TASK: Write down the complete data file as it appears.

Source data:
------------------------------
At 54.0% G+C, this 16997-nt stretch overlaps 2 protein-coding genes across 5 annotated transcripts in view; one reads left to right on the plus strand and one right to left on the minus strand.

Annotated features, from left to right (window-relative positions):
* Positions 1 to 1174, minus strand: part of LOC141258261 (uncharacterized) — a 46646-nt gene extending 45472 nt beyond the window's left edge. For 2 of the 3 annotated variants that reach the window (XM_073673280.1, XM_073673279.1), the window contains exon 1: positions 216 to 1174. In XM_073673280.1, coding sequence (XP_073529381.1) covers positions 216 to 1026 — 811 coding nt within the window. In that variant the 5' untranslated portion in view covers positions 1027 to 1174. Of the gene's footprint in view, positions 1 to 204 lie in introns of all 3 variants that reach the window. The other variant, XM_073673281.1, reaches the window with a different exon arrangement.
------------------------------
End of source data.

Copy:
At 54.0% G+C, this 16997-nt stretch overlaps 2 protein-coding genes across 5 annotated transcripts in view; one reads left to right on the plus strand and one right to left on the minus strand.

Annotated features, from left to right (window-relative positions):
* Positions 1 to 1174, minus strand: part of LOC141258261 (uncharacterized) — a 46646-nt gene extending 45472 nt beyond the window's left edge. For 2 of the 3 annotated variants that reach the window (XM_073673280.1, XM_073673279.1), the window contains exon 1: positions 216 to 1174. In XM_073673280.1, coding sequence (XP_073529381.1) covers positions 216 to 1026 — 811 coding nt within the window. In that variant the 5' untranslated portion in view covers positions 1027 to 1174. Of the gene's footprint in view, positions 1 to 204 lie in introns of all 3 variants that reach the window. The other variant, XM_073673281.1, reaches the window with a different exon arrangement.